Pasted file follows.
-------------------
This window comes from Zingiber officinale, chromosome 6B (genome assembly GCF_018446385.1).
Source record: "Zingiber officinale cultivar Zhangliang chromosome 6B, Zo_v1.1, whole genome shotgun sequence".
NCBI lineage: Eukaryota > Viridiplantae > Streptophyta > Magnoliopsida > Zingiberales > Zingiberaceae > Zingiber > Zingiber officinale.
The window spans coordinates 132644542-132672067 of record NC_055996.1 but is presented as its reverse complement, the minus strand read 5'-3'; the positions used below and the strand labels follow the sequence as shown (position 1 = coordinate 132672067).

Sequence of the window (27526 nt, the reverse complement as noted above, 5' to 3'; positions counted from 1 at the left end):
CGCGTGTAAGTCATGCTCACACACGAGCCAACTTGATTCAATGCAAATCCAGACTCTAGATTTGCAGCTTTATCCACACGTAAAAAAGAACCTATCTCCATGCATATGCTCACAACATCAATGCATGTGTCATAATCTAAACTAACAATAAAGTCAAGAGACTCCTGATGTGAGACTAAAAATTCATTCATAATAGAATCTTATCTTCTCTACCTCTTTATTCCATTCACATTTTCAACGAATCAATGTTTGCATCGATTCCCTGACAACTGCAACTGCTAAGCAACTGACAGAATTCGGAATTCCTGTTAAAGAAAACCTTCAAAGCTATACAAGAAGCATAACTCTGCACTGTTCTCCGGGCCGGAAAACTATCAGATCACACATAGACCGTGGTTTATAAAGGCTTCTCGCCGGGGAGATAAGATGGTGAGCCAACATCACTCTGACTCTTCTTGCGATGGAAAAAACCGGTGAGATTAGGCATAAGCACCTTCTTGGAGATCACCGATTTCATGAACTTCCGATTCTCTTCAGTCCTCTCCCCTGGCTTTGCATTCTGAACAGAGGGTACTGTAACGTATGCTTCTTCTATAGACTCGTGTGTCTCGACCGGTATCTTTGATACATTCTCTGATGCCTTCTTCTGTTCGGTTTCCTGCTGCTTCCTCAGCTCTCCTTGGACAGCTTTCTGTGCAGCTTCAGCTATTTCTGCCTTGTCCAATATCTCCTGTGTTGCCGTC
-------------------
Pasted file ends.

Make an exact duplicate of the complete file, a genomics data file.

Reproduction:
This window comes from Zingiber officinale, chromosome 6B (genome assembly GCF_018446385.1).
Source record: "Zingiber officinale cultivar Zhangliang chromosome 6B, Zo_v1.1, whole genome shotgun sequence".
NCBI lineage: Eukaryota > Viridiplantae > Streptophyta > Magnoliopsida > Zingiberales > Zingiberaceae > Zingiber > Zingiber officinale.
The window spans coordinates 132644542-132672067 of record NC_055996.1 but is presented as its reverse complement, the minus strand read 5'-3'; the positions used below and the strand labels follow the sequence as shown (position 1 = coordinate 132672067).

Sequence of the window (27526 nt, the reverse complement as noted above, 5' to 3'; positions counted from 1 at the left end):
CGCGTGTAAGTCATGCTCACACACGAGCCAACTTGATTCAATGCAAATCCAGACTCTAGATTTGCAGCTTTATCCACACGTAAAAAAGAACCTATCTCCATGCATATGCTCACAACATCAATGCATGTGTCATAATCTAAACTAACAATAAAGTCAAGAGACTCCTGATGTGAGACTAAAAATTCATTCATAATAGAATCTTATCTTCTCTACCTCTTTATTCCATTCACATTTTCAACGAATCAATGTTTGCATCGATTCCCTGACAACTGCAACTGCTAAGCAACTGACAGAATTCGGAATTCCTGTTAAAGAAAACCTTCAAAGCTATACAAGAAGCATAACTCTGCACTGTTCTCCGGGCCGGAAAACTATCAGATCACACATAGACCGTGGTTTATAAAGGCTTCTCGCCGGGGAGATAAGATGGTGAGCCAACATCACTCTGACTCTTCTTGCGATGGAAAAAACCGGTGAGATTAGGCATAAGCACCTTCTTGGAGATCACCGATTTCATGAACTTCCGATTCTCTTCAGTCCTCTCCCCTGGCTTTGCATTCTGAACAGAGGGTACTGTAACGTATGCTTCTTCTATAGACTCGTGTGTCTCGACCGGTATCTTTGATACATTCTCTGATGCCTTCTTCTGTTCGGTTTCCTGCTGCTTCCTCAGCTCTCCTTGGACAGCTTTCTGTGCAGCTTCAGCTATTTCTGCCTTGTCCAATATCTCCTGTGTTGCCGTC